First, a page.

In addition to seeing the space, which is really great, consider reading the evaluation, too. There are so many things to think about with the latest report â€“ I hope you can take the time to read the whole thing and feels very relevant for librarians working with teens in many different capacities â€“ not just in new spaces or those with a connected learning focus.
What struck me most of all were the categories that the authors gave to the types of young folks using the space. On page twenty-six, you’ll find something I’ve never seen done in a public library before â€“ the mapping of the types of teens they saw and how they use the physical space. Having experienced the YOUMedia space myself, it’s quite fascinating and made me want to do something similar with our library spaces.
The groups of youth the study identifies (and names) are:
â€¢ Socializers, who are throughout the space, primarily chatting with friends, playing board games or attending open mic events;
â€¢ Readers/studiers, who are found browsing books, talking with staff or studying;
â€¢ Floaters, who do a lot of different things in one visit, including playing video games, hanging out with friends, checking Facebook, etc;
â€¢ Experimenters, who are mostly interested in music and use the computers and keyboards to practice or write music. They rarely interact with staff; and
â€¢ Creators, who create music in the studio, work on art and graphic design and create and perform works.
There is something compelling about these categories â€“ as someone that has worked in a number of different public libraries, I can think of individual kids that fit into each these categories. They seem true and relevant to other libraries beyond YOUMedia.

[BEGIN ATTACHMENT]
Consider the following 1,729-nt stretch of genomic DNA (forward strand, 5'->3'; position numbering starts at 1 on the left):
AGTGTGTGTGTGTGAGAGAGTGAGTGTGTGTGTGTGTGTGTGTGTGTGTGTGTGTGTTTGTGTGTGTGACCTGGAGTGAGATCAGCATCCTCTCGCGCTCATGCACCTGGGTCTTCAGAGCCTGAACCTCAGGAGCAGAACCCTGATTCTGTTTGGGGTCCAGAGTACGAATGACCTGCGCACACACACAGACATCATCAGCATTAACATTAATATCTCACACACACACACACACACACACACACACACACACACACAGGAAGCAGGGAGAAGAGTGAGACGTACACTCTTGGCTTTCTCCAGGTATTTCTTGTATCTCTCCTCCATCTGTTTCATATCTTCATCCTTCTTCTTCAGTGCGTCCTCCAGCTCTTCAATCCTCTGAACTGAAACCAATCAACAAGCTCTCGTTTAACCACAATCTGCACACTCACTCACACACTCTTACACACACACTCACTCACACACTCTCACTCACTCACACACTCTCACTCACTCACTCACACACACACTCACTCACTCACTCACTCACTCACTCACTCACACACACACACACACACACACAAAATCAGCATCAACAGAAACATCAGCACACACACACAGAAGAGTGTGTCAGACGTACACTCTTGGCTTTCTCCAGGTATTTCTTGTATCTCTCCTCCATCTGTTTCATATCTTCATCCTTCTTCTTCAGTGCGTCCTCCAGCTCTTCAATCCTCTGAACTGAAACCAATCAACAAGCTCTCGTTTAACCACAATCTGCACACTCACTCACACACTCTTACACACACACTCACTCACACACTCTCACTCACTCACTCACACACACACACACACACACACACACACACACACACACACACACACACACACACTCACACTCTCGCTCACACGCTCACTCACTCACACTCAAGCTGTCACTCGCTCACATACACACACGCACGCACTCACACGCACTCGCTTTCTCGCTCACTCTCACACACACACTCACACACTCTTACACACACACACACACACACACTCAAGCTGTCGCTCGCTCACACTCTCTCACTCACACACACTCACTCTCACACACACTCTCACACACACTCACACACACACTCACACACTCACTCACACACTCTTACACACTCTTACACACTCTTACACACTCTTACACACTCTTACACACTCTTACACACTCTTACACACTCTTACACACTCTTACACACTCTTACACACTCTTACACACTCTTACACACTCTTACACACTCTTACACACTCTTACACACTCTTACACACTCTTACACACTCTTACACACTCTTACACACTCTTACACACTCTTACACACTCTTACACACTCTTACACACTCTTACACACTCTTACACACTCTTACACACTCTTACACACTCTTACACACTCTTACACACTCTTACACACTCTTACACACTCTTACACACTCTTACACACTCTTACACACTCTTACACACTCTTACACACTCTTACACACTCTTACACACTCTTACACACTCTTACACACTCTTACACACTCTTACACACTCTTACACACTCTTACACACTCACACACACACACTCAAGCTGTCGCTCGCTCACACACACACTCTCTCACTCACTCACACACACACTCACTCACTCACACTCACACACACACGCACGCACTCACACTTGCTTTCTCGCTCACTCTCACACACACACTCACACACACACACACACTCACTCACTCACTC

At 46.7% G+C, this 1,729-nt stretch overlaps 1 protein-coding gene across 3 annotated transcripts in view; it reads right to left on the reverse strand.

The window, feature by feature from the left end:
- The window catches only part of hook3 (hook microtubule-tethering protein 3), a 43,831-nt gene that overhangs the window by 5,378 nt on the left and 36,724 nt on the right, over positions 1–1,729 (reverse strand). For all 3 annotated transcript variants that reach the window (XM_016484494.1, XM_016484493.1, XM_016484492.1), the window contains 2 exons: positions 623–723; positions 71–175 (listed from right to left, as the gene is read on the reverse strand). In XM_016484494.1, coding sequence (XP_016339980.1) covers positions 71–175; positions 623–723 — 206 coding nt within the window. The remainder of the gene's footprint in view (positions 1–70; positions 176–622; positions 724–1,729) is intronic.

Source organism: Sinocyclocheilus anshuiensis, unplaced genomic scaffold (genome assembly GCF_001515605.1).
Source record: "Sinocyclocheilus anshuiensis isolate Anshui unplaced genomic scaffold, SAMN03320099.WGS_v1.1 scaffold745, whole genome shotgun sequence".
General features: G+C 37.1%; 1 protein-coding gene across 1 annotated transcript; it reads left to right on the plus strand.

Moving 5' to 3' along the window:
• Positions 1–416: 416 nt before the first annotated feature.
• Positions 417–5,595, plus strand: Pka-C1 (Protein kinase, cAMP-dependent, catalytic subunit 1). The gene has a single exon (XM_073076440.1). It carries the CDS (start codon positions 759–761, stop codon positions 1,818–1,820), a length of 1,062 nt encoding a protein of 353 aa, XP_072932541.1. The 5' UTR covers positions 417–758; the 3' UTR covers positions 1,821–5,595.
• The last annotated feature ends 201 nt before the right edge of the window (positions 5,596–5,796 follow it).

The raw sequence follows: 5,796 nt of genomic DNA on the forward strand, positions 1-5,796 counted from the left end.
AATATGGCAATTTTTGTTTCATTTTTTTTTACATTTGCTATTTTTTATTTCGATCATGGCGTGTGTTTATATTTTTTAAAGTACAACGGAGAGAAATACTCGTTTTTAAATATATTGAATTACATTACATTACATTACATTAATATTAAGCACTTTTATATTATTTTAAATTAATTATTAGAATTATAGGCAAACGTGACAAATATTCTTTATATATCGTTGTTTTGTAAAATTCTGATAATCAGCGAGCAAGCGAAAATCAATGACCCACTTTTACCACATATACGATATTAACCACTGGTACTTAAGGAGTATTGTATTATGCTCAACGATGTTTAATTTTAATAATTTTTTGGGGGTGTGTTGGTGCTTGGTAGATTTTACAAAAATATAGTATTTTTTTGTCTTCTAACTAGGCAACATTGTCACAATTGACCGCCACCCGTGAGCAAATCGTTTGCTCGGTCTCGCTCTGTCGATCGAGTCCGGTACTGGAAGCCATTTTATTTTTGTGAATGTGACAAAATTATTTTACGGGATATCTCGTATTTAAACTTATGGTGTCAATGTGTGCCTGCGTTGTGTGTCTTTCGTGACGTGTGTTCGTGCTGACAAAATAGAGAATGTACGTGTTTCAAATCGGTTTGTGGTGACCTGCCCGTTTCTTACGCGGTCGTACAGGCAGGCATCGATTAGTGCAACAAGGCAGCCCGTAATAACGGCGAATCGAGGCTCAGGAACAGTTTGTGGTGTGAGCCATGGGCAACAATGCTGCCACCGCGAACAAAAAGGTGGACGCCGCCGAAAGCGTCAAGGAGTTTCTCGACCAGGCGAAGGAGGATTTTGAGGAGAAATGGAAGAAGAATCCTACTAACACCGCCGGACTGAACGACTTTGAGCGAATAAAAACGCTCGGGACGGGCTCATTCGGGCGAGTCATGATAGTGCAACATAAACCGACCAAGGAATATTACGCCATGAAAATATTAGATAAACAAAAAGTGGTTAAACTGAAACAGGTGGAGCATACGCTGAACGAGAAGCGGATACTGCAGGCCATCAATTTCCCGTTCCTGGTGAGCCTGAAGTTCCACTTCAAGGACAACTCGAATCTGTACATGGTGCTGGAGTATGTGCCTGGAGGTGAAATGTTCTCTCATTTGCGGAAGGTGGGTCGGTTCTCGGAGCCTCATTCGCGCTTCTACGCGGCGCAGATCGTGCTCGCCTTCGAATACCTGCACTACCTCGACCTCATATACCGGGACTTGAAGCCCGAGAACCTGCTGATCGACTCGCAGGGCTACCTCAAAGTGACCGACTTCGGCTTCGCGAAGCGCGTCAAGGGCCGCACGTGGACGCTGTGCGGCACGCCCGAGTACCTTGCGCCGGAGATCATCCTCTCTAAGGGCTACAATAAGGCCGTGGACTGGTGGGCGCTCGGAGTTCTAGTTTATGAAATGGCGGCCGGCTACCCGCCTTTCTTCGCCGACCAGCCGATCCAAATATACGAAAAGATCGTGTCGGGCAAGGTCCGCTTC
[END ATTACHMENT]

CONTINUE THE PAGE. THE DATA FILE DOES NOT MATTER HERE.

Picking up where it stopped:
And yet there is also something fairly disturbing about categorizing our young people like this â€“ implying that they don’t move around from Creator to Socializer in a given day or week. Or that the relationships they build in our spaces don’t impact their evolving role and the choices they make â€“ that they are fixed categories with no change possible.
The full report, however, acknowledges the reality of usage and that it is unique for each young person. The evaluation is charged specifically with what YOUMedia was created to do â€“ support digital media creation — and associating patrons with these categories has a purpose in identifying the wide variety of ways youth use YOUMedia.
It’s easy, perhaps, to dismiss these categories because we think very highly of our impact â€“ who of us doesn’t have a story about the young person that used to just watch fight videos on Youtube and then we got him to join a program. But in my experience, that happens rarely â€“ even with the most engaged, brilliant teen services librarian.
The report addresses the â€œchoice factorâ€ as one of the most integral â€“ and challengingâ€“ aspects of YOUMedia. This is true of all libraries (a quibble is that the evaluators, all of whom are from the formal education sector, don’t seem to realize that choice is the public library’s main selling point during out-of-school time hours).
Choice is what libraries are about â€“ and so we should look critically at these categories, which are really articulating the choices young people make our space in a different way and with different words. Youth can goof around with their friends in the corner, get a book recommendation from a librarian or work with a mentor on creating and sharing new content online.
One of the questions the evaluation asks, which we will have to continue to wrestle with, is if libraries’ commitment to choice and a drop-in setting can be balanced against significant, measurable outcomes for all young people â€“beyond the highly motivated youth who we more easily attract to our programs and resources. Do we value these categories of young people differently? Do we provide more or less resources to each type of patron? Should we?
Check out the evaluation for yourself and swing by YOUMedia to get a sense of the space or learn more about their program.
Are these categories of youth relevant in your libraries? What else have you seen in how young folks are using your spaces?